Posted 2013-01-24T01:07:45+0000  by stymye

Hey stymye. 


You are right, that is highly subjective. I will recommend different types of fertilizers for different soil types and different growing conditions.


I recommend using the Miracle Gro or Granular Vigoro Vegetable Tomato food in nutrient deficient, sandy soil because it contains micronutrients that you can not get in a regular 10-10-10 fertilizer or most other all purpose plant foods. 


I would not be as quick to recommend these here in Georgia with our nutrient rich, clay soil. Here, I would not hesitate to sell someone a bag of 10-10-10 as there is not as big of a deficiency with these micros and our soil does not leach nutrients nearly as bad as sandy soil.


Many people have very limited space to plant their garden, where crop rotation is not much of an option so they have to plant their favorite veggies in the same place. These specialty fertilizers will renew some of those nutrients which were depleted from the soil the year before. This does not mean that you shouldn't rotate your crops if you can, it simply means that if you do not have that option, that this and amending your soil will give your new crops a fighting chance.


Since this person already had the Miracle Grow, I didn't need to sell them something else. We appreciate your expertise and love to learn from others like you that share the same passion for gardening and helping our friends and neighbors.


I hope to see many more posts from you, as the season is about to crank up and we welcome your knowledge and input.



Posted 2013-02-17T14:44:22+0000  by Ingar_HD_ATL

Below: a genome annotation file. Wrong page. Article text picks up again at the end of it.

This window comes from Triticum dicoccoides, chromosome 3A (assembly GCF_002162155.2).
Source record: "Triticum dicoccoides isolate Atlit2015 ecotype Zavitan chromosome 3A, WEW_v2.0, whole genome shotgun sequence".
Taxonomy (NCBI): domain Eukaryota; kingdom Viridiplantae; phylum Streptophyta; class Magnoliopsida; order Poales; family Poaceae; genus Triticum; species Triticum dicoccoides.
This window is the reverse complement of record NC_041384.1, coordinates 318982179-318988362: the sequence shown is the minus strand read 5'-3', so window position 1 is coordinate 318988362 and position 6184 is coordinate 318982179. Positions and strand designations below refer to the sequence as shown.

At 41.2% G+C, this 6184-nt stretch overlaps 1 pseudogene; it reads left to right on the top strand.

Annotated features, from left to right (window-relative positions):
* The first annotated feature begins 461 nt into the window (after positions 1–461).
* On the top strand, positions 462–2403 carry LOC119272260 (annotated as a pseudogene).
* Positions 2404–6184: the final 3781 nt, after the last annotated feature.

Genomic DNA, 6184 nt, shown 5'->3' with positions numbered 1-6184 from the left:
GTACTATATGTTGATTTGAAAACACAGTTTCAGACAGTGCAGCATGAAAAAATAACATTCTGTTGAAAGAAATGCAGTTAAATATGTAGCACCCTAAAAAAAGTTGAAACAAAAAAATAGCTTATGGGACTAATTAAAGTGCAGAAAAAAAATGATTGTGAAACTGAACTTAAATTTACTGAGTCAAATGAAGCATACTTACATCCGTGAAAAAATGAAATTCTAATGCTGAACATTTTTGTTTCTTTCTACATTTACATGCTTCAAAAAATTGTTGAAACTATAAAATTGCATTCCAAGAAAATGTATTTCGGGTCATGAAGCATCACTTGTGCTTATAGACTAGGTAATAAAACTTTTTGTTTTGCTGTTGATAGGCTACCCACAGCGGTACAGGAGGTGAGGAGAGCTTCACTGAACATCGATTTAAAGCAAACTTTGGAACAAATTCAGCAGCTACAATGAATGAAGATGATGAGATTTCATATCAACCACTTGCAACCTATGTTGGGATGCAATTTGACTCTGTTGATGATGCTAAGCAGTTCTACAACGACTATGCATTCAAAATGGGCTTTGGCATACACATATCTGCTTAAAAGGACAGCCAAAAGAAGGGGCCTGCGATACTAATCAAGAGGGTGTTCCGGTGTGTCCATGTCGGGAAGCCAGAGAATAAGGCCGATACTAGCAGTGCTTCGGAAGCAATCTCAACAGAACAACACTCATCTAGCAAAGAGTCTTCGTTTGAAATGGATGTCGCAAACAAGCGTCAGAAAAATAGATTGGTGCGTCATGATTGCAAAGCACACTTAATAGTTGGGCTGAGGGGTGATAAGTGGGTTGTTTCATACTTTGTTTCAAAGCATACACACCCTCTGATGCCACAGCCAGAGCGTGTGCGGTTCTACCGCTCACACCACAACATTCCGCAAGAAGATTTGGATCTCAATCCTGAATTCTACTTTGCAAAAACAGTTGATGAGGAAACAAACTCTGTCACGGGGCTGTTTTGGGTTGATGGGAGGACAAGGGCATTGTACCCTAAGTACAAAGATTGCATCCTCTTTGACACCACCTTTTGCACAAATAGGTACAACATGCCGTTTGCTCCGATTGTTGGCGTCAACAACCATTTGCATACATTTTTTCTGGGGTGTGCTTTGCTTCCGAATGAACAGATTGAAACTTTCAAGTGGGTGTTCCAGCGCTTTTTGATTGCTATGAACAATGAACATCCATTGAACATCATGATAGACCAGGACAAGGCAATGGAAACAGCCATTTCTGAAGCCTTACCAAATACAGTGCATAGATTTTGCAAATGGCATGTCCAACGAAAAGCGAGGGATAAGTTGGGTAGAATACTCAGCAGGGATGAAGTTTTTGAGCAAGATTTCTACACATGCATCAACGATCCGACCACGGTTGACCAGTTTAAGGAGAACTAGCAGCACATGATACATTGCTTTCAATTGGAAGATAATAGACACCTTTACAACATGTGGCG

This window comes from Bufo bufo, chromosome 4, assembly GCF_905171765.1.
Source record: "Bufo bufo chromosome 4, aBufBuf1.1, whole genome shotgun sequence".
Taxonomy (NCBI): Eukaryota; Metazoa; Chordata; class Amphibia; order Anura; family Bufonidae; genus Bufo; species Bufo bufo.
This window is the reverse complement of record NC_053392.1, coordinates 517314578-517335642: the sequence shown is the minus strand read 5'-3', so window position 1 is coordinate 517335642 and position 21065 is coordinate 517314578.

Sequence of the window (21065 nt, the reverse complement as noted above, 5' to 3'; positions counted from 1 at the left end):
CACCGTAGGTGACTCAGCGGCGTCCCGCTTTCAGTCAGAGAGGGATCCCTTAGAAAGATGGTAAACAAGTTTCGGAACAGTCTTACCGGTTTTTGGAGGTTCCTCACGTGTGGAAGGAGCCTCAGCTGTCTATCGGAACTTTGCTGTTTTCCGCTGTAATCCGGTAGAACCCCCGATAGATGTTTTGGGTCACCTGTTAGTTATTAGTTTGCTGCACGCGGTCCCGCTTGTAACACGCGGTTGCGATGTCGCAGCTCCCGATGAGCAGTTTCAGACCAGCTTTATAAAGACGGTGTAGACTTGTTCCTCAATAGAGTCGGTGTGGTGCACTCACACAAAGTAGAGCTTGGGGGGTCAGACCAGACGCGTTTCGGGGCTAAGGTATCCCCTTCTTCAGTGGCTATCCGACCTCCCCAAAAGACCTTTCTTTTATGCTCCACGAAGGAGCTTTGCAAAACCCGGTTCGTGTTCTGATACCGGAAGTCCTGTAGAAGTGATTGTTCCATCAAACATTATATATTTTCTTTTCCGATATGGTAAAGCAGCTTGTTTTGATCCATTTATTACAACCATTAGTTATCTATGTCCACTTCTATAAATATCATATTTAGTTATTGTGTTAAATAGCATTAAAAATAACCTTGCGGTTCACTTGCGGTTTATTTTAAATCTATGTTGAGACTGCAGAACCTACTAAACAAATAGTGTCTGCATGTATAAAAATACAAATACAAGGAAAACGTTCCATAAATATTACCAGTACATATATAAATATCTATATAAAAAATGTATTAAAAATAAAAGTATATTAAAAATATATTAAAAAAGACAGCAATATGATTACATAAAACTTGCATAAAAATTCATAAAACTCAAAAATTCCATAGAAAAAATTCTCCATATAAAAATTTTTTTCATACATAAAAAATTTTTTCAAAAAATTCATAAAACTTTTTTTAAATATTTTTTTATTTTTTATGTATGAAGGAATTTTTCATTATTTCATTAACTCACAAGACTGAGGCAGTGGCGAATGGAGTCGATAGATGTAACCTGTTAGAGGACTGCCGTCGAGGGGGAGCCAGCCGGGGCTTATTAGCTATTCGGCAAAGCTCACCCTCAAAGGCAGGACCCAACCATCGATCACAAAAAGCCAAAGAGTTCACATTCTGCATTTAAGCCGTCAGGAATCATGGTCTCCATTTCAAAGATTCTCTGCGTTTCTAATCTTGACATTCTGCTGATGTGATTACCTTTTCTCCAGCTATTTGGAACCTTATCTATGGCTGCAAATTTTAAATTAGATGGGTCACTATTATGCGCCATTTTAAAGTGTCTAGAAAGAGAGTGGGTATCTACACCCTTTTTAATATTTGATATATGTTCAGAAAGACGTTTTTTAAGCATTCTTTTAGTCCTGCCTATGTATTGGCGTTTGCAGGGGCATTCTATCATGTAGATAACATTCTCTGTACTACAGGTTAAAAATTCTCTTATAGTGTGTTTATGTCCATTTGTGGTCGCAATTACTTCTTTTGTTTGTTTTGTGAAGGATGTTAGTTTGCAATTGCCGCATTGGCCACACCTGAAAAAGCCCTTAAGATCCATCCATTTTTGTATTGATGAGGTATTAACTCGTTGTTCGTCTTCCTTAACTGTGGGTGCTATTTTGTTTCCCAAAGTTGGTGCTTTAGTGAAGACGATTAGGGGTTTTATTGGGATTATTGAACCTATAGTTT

I had Early girls from August 2012 through Feb. 2013 (Tampa fl. zone 7 ?) Starting in Dec. by 3 plants production dropped to about 5 a week. After Christmas I cut the plants back to only those that had Tomato's on them and removed all stems that weren't producing. Within weeks, new stalks starting growing and making Tomato's. I kept toping each plant to get more sun. Production increased to 12 per week through mid-Feb. Then I pulled all the greenies for frying and dug up the plants. More than suprised of this process! My seedlings were planted 03/02/13 at 3 inches tall and we're having a cold month so I cover them in the evening and place a light under the cover. Now comes daylight savings 03/10 and folks will be standing in line by may/april for their share, I hope!

Posted 2013-03-07T14:07:08+0000  by carverjack

Hey carverjack.


Well it sounds like you have had good luck with your crop. I have always been jealous of the extended growing season for vegetables down there in zone 9. It is great to hear from you and to take things away from your experiences and ideas. We love to hear from our community members, as this helps us become better at what we do.


Thanks for your post. Keep in touch and teach us more of what you learn.

Posted 2013-03-07T15:51:59+0000  by Ingar_HD_ATL